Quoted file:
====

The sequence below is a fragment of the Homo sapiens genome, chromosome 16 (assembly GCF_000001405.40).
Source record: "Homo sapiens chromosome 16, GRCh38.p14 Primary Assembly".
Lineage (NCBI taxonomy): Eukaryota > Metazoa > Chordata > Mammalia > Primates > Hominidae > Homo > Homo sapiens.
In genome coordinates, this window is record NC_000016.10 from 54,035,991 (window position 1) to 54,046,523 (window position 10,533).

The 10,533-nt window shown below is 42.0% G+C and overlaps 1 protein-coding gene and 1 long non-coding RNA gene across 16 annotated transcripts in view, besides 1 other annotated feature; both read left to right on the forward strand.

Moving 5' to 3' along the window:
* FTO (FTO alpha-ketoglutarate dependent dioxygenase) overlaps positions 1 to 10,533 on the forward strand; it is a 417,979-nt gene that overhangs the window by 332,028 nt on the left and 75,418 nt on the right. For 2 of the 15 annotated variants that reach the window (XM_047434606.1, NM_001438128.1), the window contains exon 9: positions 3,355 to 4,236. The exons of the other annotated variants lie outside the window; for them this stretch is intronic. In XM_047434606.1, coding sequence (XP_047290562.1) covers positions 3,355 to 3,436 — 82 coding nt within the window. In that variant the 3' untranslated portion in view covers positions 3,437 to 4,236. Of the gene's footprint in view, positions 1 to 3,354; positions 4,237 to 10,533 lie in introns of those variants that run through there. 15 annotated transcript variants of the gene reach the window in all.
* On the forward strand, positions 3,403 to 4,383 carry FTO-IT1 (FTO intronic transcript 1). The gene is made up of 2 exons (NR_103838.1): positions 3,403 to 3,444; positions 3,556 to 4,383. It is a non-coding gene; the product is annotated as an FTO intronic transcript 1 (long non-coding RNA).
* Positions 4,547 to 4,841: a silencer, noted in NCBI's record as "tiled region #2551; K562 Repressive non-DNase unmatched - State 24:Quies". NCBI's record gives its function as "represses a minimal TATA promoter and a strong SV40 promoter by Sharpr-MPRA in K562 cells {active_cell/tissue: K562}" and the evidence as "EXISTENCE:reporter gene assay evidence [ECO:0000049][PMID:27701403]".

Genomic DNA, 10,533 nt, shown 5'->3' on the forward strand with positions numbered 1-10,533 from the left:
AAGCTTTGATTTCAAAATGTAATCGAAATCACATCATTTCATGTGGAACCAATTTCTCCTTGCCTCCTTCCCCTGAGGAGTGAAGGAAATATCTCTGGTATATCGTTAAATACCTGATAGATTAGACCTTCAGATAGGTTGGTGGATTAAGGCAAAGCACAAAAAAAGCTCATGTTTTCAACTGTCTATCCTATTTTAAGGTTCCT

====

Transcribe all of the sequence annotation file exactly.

The sequence below is a fragment of the Homo sapiens genome, chromosome 16 (assembly GCF_000001405.40).
Source record: "Homo sapiens chromosome 16, GRCh38.p14 Primary Assembly".
Lineage (NCBI taxonomy): Eukaryota > Metazoa > Chordata > Mammalia > Primates > Hominidae > Homo > Homo sapiens.
In genome coordinates, this window is record NC_000016.10 from 54,035,991 (window position 1) to 54,046,523 (window position 10,533).

The 10,533-nt window shown below is 42.0% G+C and overlaps 1 protein-coding gene and 1 long non-coding RNA gene across 16 annotated transcripts in view, besides 1 other annotated feature; both read left to right on the forward strand.

Moving 5' to 3' along the window:
* FTO (FTO alpha-ketoglutarate dependent dioxygenase) overlaps positions 1 to 10,533 on the forward strand; it is a 417,979-nt gene that overhangs the window by 332,028 nt on the left and 75,418 nt on the right. For 2 of the 15 annotated variants that reach the window (XM_047434606.1, NM_001438128.1), the window contains exon 9: positions 3,355 to 4,236. The exons of the other annotated variants lie outside the window; for them this stretch is intronic. In XM_047434606.1, coding sequence (XP_047290562.1) covers positions 3,355 to 3,436 — 82 coding nt within the window. In that variant the 3' untranslated portion in view covers positions 3,437 to 4,236. Of the gene's footprint in view, positions 1 to 3,354; positions 4,237 to 10,533 lie in introns of those variants that run through there. 15 annotated transcript variants of the gene reach the window in all.
* On the forward strand, positions 3,403 to 4,383 carry FTO-IT1 (FTO intronic transcript 1). The gene is made up of 2 exons (NR_103838.1): positions 3,403 to 3,444; positions 3,556 to 4,383. It is a non-coding gene; the product is annotated as an FTO intronic transcript 1 (long non-coding RNA).
* Positions 4,547 to 4,841: a silencer, noted in NCBI's record as "tiled region #2551; K562 Repressive non-DNase unmatched - State 24:Quies". NCBI's record gives its function as "represses a minimal TATA promoter and a strong SV40 promoter by Sharpr-MPRA in K562 cells {active_cell/tissue: K562}" and the evidence as "EXISTENCE:reporter gene assay evidence [ECO:0000049][PMID:27701403]".

Genomic DNA, 10,533 nt, shown 5'->3' on the forward strand with positions numbered 1-10,533 from the left:
AAGCTTTGATTTCAAAATGTAATCGAAATCACATCATTTCATGTGGAACCAATTTCTCCTTGCCTCCTTCCCCTGAGGAGTGAAGGAAATATCTCTGGTATATCGTTAAATACCTGATAGATTAGACCTTCAGATAGGTTGGTGGATTAAGGCAAAGCACAAAAAAAGCTCATGTTTTCAACTGTCTATCCTATTTTAAGGTTCCT